Mmm, mmm good? Maybe not so much. A quick check of the nutritional label on the side of a can of Campbell’s Creamy Tomato Soup on the Go reveals the shocking truth that this food is high in sodium and sugar with only a little protein.
Yogurt is another food that is extremely healthy in its natural state: plain and unadulterated. Most commercial yogurts are loaded with sugars and low on protein. Remember, “low fat” on a food label almost always means “high carbs.” Activia Probiotic Greek Nonfat Yogurt does indeed deliver probiotics and double the protein content of a regular yogurt, but the downside is the added sugar: a whopping 20 grams, more than a glazed donut from Dunkin’ Donuts contains.
- Trail mix
Trail mix is so named because it combines several high-energy foods to fuel strenuous activities such as hiking. Peanuts and raisins are favorite sources of protein and fructose, but many commercial brands include chocolate chips or other types of candy. Makers often add a coating to the mix that raises the sugar and sodium content.
- Fruit smoothie
Not all fruit smoothies are created equal. A well-balanced blender drink adds protein and fat to fruit and fiber. A Strawberry Surf Rider from Jamba Juice will fill you up with “real whole fruit,” “wholesome ingredients,” and 98 grams of sugar (!!!), 450 calories (!!!), and only 3 grams of protein. That’s more sugar than you get from drinking a Cola-Cola.
- Beef jerky
Take some meat, dry it out to preserve it and remove excess fat, and you wind up with the ultimate high-protein, low-carb snack, agree? All this is true if you make your own, but store-bought products are often treated with sodium nitrates that can raise your risk of heart disease. Check the nutrition label for added sugars, salts, MSG, and artificial flavorants before you buy.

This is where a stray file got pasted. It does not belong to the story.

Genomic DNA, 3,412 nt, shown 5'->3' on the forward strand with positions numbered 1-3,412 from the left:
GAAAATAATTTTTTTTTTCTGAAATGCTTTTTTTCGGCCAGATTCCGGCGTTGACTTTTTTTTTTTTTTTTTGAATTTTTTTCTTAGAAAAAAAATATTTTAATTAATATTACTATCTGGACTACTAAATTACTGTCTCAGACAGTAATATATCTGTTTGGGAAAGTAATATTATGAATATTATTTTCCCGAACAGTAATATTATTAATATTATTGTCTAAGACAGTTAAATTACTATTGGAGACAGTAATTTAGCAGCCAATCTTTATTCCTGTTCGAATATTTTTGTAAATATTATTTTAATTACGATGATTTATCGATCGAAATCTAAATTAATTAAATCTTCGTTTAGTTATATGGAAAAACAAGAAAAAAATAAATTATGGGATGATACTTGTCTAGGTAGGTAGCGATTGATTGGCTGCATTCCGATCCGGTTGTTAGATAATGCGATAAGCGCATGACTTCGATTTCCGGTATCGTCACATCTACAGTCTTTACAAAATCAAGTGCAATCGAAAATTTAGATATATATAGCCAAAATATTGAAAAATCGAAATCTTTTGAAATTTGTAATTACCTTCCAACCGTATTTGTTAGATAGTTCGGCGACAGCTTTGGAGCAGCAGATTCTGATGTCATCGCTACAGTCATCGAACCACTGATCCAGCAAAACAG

- Protein bars
You would think that a bar advertised as containing protein to power your body would be a healthier choice than a candy bar. But you’d be wrong. The wrapper around a Chocolate Strawberry ThinkThin High Protein Bar uses large letters to promote its high protein content (20 grams), zero fat, no gluten, and low GI (glycemic index, a value assigned to foods based on how slowly or how quickly those foods cause increases in blood glucose levels). A single bar packs 250 calories, 9 grams of fat (2.5 grams saturated fat), 230 milligrams of sodium, and 24 grams of carbs (12 grams of sugar alcohol). Yes, there is zero sugar – but that gain is lost after 12 grams of sugar alcohol are added instead.
A pretzel is basically wheat flour, water, and salt – a lot of salt, it turns out. There are 450 milligrams of sodium in 17 pretzels, which is almost one-fifth – 19 percent – of the recommended daily intake (RDI). Choose pretzels made from whole wheat flour as the first listed ingredient.
Just for fun, start reading the nutrition labels on all the foods you eat regularly. You might be quite surprised at hidden dietary dangers lurking there: excess sugars, starches, preservatives, and artificial additives. Then, look for healthier substitutes so you don’t become a victim of your next snack attack.